2. Any variation of the money supply should not imbalance a system of production. Usage of a nation's money should not recess essential production because the money over-stimulates non-essential production.
3. The variation of the money supply within a system of production should benefit the most productive people rather than the least productive. This is true morally, and, more importantly, pragmatically. If the producers suffer as a result of poor handling of the money supply, production will suffer to the detriment of all people: producer and non-producer.
4. The currency of a system of production should expand at a rate so that the individual units remain constant or "current" in their product value. This constancy eliminates the wasteful shift of human resources into the pursuit of inflationary or deflationary income. The shift is wasteful because the actual amount of useful goods and services decreases as people shift their busytime away from producing these products. Since consumption per capita cannot be greater than production per capita, an overall reduction in the standard of living must occur. Of course, those busy chasing inflationary or deflationary returns will have an elevated standard of living ... for a while.
5. The money supply can be expanded within the system of production in one of two ways:
A. Necronomic monetarism: No qualitative restraints as to who gets the money, nor any quantitative restraints chaining the rate of money expansion to the actual expansion of production: a prescription of inflation, unemployment, taxation and violence.
The money supply expands in a multiflationary manner through the private banking system. By multiflation, it is meant that banking practices cause inflation in a multitude of ways in how currency is managed. The money supply is also expanded through the purchase of Treasury Securities by the Federal Reserve System to finance political deficits in spending and/or taxation.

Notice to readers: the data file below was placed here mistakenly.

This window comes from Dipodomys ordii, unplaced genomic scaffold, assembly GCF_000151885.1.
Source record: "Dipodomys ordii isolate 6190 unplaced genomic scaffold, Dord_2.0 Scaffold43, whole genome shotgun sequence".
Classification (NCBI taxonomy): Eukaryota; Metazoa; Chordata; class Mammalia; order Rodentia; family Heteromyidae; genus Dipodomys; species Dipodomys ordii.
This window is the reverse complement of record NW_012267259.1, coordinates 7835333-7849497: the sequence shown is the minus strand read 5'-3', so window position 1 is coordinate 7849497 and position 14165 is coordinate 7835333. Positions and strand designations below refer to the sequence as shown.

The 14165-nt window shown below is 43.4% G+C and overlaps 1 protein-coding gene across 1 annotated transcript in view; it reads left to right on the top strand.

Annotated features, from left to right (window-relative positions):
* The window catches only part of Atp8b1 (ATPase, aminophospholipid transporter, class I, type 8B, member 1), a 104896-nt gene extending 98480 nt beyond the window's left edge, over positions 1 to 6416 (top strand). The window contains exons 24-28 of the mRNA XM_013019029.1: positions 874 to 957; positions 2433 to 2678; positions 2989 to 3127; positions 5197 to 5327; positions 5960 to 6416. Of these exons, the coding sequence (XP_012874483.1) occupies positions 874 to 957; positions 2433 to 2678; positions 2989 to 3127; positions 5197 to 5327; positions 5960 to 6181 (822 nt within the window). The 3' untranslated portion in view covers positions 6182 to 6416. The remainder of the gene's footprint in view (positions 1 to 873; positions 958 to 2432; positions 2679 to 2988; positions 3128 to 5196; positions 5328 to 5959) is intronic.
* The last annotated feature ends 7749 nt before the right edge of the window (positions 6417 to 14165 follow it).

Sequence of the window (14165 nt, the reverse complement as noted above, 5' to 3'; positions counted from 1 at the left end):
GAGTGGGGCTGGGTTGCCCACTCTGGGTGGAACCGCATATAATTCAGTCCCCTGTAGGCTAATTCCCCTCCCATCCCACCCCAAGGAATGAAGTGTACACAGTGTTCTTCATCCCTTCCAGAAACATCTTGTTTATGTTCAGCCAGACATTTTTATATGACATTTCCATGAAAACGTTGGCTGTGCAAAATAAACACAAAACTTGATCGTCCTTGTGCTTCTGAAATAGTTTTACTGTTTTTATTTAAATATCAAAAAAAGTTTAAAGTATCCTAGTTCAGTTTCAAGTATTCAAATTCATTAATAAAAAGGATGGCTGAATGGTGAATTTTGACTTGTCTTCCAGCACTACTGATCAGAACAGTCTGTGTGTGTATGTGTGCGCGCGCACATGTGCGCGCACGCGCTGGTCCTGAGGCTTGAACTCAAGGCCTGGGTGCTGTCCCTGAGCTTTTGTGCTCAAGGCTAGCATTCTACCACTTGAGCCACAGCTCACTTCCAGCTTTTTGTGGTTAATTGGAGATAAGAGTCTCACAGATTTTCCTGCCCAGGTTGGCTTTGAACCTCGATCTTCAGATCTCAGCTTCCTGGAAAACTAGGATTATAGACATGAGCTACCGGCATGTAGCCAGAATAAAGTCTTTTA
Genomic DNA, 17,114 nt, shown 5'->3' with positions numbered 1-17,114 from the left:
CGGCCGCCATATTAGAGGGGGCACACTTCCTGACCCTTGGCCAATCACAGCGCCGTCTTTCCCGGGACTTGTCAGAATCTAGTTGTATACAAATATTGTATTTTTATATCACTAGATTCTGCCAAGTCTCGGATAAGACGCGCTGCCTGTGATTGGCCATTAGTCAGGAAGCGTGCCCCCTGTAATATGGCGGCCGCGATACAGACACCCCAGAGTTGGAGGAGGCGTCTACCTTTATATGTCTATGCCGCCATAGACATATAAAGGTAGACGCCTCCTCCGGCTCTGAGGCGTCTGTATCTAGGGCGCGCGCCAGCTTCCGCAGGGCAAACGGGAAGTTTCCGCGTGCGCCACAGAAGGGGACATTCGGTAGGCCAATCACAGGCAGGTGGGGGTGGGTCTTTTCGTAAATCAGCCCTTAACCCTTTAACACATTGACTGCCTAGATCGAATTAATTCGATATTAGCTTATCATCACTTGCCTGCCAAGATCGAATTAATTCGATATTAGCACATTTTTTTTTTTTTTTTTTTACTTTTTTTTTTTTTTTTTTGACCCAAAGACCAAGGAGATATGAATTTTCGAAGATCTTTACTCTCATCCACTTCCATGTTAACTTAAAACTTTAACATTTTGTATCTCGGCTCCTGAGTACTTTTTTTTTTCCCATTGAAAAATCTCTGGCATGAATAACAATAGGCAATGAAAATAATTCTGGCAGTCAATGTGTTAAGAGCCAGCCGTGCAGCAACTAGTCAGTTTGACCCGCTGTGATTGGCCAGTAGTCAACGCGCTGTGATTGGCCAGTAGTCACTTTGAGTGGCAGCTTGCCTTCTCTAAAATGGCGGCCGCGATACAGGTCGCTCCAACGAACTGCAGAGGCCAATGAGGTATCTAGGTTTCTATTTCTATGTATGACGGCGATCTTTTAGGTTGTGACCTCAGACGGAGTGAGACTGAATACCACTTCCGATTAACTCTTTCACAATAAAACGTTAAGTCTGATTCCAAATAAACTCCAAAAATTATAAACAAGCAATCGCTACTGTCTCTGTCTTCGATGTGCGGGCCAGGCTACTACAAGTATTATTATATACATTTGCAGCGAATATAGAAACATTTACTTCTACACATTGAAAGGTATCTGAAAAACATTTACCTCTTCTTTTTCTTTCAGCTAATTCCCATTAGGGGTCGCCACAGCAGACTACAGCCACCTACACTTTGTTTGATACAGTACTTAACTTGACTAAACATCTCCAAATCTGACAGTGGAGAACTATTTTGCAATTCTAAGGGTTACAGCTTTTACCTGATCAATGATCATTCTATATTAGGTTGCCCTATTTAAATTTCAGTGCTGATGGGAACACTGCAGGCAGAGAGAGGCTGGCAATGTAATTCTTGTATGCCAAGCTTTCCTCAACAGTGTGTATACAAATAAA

At first impression, the most desirable of the two money expansions would be the private banking method. However, banks exact a multiflationary cost on how they handle and expand the money supply. Furthermore, the use of the Fed to print money so as to buy Treasury notes--monetizing the National Debt--is an example of the philosophical comparison of whether a glass of water is half-full or half-empty. Presently, the monetization of the National Debt is in a pell-mell manner by which the Fed has to buy the Treasury issues when no private source will so do. Presently, the money supply is expanded to help politicians avoid the unpopular action of raising taxes.
Roots of Necronomic Monetarism: 1913
Necronomic monetarism has its origins in 1913 ... the same year that the Federal Income Tax came into existence. In 1913 the Federal Reserve System was established as a means by which the currency supply could be expanded or contracted. The instrument of expansion would be a Federal Reserve Note, a scribbled-on paper product. Unlike gold or silver certificates, Reserve notes have no specific, non-soppy backing. Behind a gold or silver certificate is a requirement for a specific amount of human time into a specific type of production. Less restrictively and diverting of human resources is the general backing of Reserve notes. Behind the Reserve Notes is the quality and quantity of products in general, is the state of the economy, and is the actions of the top policy makers.
The rationale behind the Reserve System and the Reserve Note is applaudable. The implementation, however, is appalling. Prior to the establishment of the Fed, there were times when people fearfully hoarded money, with detrimental anemic or constipating effects on production. With the printing of money tied to the amount of gold or silver, the money supply could not be expanded to provide needed lubrication unless the production of gold and silver also expanded. The solution was to create a form of currency that was backed up by nothing except the good-will of the U.S. Government. More correctly, the competence and ethics of the politicians determines the backing of Reserve Notes. Thus if people started to hoard money, the injection of Reserve Notes would prevent the development of a full-scale panic. An acceptable rationale behind the Federal Reserve System is to prevent the recession of production due to a lack of insufficient gold or silver.